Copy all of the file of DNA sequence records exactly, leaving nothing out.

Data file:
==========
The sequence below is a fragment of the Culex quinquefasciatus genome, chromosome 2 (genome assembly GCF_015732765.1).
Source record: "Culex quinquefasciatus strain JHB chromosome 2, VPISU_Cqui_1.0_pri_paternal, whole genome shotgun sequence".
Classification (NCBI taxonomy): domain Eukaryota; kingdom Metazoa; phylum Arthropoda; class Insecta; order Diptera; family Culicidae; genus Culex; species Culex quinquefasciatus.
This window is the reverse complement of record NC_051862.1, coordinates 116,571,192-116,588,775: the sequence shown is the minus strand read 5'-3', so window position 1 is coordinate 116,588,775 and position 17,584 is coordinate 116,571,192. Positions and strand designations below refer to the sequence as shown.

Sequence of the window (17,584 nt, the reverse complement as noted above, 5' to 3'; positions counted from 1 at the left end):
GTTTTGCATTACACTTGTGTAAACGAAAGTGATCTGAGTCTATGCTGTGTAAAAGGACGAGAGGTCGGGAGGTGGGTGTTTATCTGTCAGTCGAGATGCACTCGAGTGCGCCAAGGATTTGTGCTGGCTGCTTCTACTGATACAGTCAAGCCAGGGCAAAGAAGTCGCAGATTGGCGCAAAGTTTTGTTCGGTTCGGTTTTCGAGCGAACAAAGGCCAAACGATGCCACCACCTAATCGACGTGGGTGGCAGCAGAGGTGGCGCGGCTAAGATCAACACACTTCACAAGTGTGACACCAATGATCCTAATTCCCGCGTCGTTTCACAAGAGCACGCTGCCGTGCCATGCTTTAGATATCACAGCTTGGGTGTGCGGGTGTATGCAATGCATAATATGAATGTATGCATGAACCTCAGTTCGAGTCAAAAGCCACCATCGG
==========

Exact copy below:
The sequence below is a fragment of the Culex quinquefasciatus genome, chromosome 2 (genome assembly GCF_015732765.1).
Source record: "Culex quinquefasciatus strain JHB chromosome 2, VPISU_Cqui_1.0_pri_paternal, whole genome shotgun sequence".
Classification (NCBI taxonomy): domain Eukaryota; kingdom Metazoa; phylum Arthropoda; class Insecta; order Diptera; family Culicidae; genus Culex; species Culex quinquefasciatus.
This window is the reverse complement of record NC_051862.1, coordinates 116,571,192-116,588,775: the sequence shown is the minus strand read 5'-3', so window position 1 is coordinate 116,588,775 and position 17,584 is coordinate 116,571,192. Positions and strand designations below refer to the sequence as shown.

Sequence of the window (17,584 nt, the reverse complement as noted above, 5' to 3'; positions counted from 1 at the left end):
GTTTTGCATTACACTTGTGTAAACGAAAGTGATCTGAGTCTATGCTGTGTAAAAGGACGAGAGGTCGGGAGGTGGGTGTTTATCTGTCAGTCGAGATGCACTCGAGTGCGCCAAGGATTTGTGCTGGCTGCTTCTACTGATACAGTCAAGCCAGGGCAAAGAAGTCGCAGATTGGCGCAAAGTTTTGTTCGGTTCGGTTTTCGAGCGAACAAAGGCCAAACGATGCCACCACCTAATCGACGTGGGTGGCAGCAGAGGTGGCGCGGCTAAGATCAACACACTTCACAAGTGTGACACCAATGATCCTAATTCCCGCGTCGTTTCACAAGAGCACGCTGCCGTGCCATGCTTTAGATATCACAGCTTGGGTGTGCGGGTGTATGCAATGCATAATATGAATGTATGCATGAACCTCAGTTCGAGTCAAAAGCCACCATCGG